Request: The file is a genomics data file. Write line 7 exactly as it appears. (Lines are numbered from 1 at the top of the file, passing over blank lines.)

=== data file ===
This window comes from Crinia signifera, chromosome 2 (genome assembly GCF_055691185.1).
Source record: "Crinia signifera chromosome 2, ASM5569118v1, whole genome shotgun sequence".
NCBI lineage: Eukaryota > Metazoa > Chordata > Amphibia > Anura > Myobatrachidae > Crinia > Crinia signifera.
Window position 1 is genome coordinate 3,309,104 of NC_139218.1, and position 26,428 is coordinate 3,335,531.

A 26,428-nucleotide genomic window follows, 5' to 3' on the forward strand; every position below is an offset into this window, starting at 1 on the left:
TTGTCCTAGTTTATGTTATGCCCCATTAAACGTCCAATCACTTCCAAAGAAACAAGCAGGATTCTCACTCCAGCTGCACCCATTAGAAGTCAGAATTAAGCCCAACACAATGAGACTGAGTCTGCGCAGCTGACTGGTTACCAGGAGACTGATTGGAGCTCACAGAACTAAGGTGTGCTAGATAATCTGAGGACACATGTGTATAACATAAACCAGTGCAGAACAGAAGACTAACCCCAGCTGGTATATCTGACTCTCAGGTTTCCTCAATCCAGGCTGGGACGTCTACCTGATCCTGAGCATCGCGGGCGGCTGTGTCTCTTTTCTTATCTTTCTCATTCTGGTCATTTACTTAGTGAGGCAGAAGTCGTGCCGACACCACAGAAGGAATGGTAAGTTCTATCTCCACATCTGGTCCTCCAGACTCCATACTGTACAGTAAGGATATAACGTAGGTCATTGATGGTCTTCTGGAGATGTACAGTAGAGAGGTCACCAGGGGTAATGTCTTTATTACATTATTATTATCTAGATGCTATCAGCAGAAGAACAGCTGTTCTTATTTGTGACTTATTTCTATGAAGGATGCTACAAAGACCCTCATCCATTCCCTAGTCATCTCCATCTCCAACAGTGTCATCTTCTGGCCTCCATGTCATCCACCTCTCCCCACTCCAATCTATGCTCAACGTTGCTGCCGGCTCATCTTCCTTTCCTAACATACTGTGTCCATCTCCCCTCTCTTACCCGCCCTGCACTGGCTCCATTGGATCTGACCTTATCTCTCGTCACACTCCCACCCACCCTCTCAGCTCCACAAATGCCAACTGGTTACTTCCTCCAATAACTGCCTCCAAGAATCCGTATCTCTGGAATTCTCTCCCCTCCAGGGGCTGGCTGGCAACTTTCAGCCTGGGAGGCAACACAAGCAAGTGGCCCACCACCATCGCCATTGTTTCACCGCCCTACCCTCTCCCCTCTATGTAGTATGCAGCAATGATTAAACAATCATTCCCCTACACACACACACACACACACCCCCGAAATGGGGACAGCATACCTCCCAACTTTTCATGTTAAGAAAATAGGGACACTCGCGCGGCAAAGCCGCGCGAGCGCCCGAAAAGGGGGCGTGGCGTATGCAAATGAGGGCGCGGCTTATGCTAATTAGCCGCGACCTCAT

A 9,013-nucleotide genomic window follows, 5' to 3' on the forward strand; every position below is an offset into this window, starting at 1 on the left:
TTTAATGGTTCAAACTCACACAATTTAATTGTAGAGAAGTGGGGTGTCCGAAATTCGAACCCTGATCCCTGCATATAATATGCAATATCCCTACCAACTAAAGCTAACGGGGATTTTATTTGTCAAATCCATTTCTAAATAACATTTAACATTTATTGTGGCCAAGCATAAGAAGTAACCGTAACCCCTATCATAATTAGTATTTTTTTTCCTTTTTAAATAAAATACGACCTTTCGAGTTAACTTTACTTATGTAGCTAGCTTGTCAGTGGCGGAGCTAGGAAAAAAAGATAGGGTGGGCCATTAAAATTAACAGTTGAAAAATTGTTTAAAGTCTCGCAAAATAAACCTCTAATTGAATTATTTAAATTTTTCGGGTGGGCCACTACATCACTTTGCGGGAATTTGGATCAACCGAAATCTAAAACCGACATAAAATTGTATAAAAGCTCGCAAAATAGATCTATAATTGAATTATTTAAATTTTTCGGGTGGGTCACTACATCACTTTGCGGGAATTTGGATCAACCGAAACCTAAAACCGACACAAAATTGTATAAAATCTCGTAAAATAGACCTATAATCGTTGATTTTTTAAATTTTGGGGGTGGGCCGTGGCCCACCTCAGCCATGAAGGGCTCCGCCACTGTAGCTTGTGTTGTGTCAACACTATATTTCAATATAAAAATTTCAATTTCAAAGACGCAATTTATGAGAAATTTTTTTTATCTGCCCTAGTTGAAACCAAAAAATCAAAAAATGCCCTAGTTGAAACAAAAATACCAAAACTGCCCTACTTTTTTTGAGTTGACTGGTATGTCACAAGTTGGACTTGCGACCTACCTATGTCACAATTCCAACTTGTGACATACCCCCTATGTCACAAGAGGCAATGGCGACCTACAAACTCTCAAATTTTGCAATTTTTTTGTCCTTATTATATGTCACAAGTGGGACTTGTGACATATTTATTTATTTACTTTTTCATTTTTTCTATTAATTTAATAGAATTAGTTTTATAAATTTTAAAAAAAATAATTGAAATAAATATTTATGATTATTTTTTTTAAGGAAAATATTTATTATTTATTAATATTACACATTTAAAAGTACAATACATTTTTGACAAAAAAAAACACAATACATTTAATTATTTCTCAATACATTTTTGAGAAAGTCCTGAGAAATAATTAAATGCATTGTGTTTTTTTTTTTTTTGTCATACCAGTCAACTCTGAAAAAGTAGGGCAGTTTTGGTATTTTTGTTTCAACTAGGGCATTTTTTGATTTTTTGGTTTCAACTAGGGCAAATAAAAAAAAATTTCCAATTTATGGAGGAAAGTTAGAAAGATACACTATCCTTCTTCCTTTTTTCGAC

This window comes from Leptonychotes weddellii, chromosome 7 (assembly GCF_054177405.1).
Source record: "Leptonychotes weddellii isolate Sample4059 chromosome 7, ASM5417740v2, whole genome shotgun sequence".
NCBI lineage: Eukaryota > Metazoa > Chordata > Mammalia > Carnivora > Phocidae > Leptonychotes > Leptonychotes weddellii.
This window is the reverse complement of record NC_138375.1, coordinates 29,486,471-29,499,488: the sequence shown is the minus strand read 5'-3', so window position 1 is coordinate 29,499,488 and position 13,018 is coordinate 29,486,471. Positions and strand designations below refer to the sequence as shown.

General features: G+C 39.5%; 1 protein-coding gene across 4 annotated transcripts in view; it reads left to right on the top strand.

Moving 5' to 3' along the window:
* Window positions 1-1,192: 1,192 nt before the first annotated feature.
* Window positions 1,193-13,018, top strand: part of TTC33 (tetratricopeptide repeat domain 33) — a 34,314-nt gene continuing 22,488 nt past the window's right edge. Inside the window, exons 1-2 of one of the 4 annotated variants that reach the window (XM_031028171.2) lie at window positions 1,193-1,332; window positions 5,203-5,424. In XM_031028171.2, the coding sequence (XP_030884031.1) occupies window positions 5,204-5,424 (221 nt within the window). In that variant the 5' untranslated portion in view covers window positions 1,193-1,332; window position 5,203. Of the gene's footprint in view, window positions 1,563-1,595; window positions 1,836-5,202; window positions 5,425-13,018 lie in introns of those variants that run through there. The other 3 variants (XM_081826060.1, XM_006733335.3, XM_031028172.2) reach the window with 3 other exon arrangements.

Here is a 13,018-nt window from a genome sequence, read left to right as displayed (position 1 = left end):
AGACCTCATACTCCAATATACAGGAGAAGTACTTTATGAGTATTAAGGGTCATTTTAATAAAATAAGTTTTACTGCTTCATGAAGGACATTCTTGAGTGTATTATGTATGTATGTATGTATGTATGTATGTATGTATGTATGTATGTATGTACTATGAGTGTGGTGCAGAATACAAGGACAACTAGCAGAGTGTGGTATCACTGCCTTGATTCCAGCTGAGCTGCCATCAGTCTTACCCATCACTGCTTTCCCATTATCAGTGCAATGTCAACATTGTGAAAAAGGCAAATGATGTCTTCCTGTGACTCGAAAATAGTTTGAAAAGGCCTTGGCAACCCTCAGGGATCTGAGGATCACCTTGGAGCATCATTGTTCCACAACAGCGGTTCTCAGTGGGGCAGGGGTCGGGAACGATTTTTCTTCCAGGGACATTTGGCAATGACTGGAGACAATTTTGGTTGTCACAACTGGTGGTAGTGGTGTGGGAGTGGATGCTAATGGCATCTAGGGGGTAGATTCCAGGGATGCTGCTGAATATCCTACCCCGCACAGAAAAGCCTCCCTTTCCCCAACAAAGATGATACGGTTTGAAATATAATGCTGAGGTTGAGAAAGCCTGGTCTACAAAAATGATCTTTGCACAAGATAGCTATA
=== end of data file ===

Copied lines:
A 9,013-nucleotide genomic window follows, 5' to 3' on the forward strand; every position below is an offset into this window, starting at 1 on the left: